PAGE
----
Getting Slubby With It: Novelty Yarn for Knitting, Crocheting and Weaving


Yarn is like tomatoes. When it comes to tomatoes, the really good ones are best sprinkled with a bit of salt — maybe some olive oil — and eaten raw, instead of cooked into more complex recipes. And yarn, well, you don’t “overcook” that either — in this case, with complicated patterns and difficult techniques. High-quality yarn just needs structure and a simple shape in order to be transformed into something intensely satisfying. 


If you’re just getting started with needle crafts, art and specialty yarns can be a great choice. Texture, color, and even fiber changes within the strand mean you just need to use simple stitches — and a bit of knowledge about the fiber — to make a wonderful project, quickly and easily.


Let’s take a look at a great novelty yarn, and one that I love to spin.




What is it? 

Slubby yarn is any yarn that has dramatic changes in thickness throughout the length of the strand. The thick “puffs” are called slubs, and I like to spin mine pretty big, so there’s a lot of contrast between the thin strand and a big slub. 


What kind of fabric does it produce?

If your slubby yarn is made mostly of wool, you’re going to end up with a warm, snuggly garment. That wool will also provide beautiful elasticity to hold the shape of your project. My advice: choose a soft wool. There are so many kinds of wool, you may as well choose something wonderful to touch. I like blue-faced leicester wool, as well as fine wools, like merino, cormo, and rambouillet (more on those wools in posts to come). Using these kinds of woold, you can expect a final product that has open and web-like spots where the yarn is thin, and clusters and where the slubs take over. Common sense says that this kind of fabric makes a great scarf, cowl or shawl, but I don’t think anyone likes web-like mittens, so plan accordingly.


What size needles do I need?

For handspun slubby yarn, I tend to size up. Bigger is better here; those big stitches create a relaxed fabric that allows the yarn to move and showcase texture variation. If you do want to use slub yarn for mittens or hats, you’ll want to knit tighter, so size the needles down. It’s nice to have a denser fabric for these garments.


What kind of stitches should I use?

Single strand yarns are great for crochet, weft in weaving, or any knitting patterns that have a more “horizontal” look, like moss stitch and plain garter. They are really fun to work with, because they tend to have a textured, slightly thick and thin quality. Single-ply yarns can skew anything with strong vertical lines, such as stockinette, or warp for weaving — for those techniques, generally use 2-ply (or more) yarns.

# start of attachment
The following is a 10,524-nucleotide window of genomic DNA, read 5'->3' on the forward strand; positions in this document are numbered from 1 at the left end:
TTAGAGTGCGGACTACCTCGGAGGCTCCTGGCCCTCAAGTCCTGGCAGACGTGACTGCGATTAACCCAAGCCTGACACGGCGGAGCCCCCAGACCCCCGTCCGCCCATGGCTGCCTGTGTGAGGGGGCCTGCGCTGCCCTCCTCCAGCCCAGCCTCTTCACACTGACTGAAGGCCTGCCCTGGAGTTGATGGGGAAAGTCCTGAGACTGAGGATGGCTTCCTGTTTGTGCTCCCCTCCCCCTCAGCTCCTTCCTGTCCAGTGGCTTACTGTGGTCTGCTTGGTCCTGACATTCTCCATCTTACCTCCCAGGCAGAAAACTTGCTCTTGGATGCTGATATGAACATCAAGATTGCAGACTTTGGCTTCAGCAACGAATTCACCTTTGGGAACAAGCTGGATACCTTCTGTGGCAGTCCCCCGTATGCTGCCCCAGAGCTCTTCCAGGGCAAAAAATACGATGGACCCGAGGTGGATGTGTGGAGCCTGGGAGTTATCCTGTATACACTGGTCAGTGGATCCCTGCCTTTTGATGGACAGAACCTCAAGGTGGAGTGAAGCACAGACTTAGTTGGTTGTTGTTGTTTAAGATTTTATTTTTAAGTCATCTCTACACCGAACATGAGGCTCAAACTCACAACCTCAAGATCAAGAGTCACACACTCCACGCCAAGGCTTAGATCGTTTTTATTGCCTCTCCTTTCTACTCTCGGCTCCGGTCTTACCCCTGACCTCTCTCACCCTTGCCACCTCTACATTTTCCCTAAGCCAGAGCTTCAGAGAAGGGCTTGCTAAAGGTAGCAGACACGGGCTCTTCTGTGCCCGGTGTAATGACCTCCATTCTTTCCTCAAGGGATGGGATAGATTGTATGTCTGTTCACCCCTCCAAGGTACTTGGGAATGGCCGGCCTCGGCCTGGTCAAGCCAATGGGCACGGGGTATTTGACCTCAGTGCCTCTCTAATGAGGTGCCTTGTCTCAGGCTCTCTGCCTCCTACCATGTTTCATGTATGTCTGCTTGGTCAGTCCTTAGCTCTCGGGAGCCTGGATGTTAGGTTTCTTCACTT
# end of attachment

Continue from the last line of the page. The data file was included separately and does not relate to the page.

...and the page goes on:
Makes a scarf or a cowl.


What makes the project special is high quality art yarn made from outstanding  fibers, and extremely loose stitches that accentuate the texture of the yarn. Work  with your favorite single-ply slubby yarn.  I recommend natural fibers (they feel so much better) and preferably at least 50% soft wool, so that it holds its shape well.

I’ve chosen to create a sample using Amulet, a jade green slubby yarn made of merino wool and bamboo, with bits of bronze silk running through it.  Yum!

I’m just going to knit stitch (garter) loosely on big needles, in this case size 13. 


Slubby Yarn:

  • At least 50% wool. This project is all about the yarn, so choose something wonderful and special, even if you’re a beginner.
  • Great color and soft hand feel are a must. You should love handling it.
  • For a cowl, 70-plus yards, about 2 oz.
  • For a scarf, 150 yards, minimum 4 oz. 



  • Straight, no smaller than size 13.  Feel free to go larger!


  • Step 1: Cast on stitches until it looks a little thinner than the width you’d like for your scarf or cowl. My sample uses 18 stitches to get a width of 8 inches.


  • Step 2: Knit stitch very loosely every row until you are almost out of yarn (leave enough to bind off, and if desired, add tassel or fringe). When I say loosely, I mean you can see the stitches slouching on the needles. Resist the urge to tighten! The stitches should be mostly manageable and keep a basic shape, no more.

  • Step 3: Bind off.



  • Step 4: Finish.


Here are some pretty options:

If the project is short (less than 24 inches), seam the short sides together and wear as a gorgeous cowl. Wrap contrasting yarn around the outside edges if desired. If it’s long, you can add contrasting yarn around all four edges, tying at the corners to make tassels.

For contrast, I chose another slub yarn, “Smashed Silk” in bronze. After spinning, I treated it unusually for silk, “breaking” most of the rules! Its been washed, scoured and slightly felted, so that it has a worn, papery feeling that I love.


I wrapped 4 strands held together (each about 4x the length of the edge) like a candy cane around each edge and tied a knot at the corners.  No hook or needles for this, I just used my hands. Want in simpler? Fringe the short edges. You’re done!  A beginner can do this easily, and the knitwear radiates comfort and artisan style.  The stitches don’t have to be perfectly even because the yarn itself is intentionally uneven. Meanwhile, those ultra loose stitches give the fabric a light bubbly texture that’s beyond soft. The yarn has room to move around almost like links in a chain, showing off the beautiful contrast between thick and thin fiber.

This is super quick. An experienced knitter will finish this in an afternoon, and I’d give a novice the weekend.


Life is too short to handle boring yarn! Go grab something wonderful. Something that feels good in your hands, and something with colors that express your mood and personality.Then give it a simple shape and enjoy.

Shop Maupston Design Studio in the American Made Marketplace.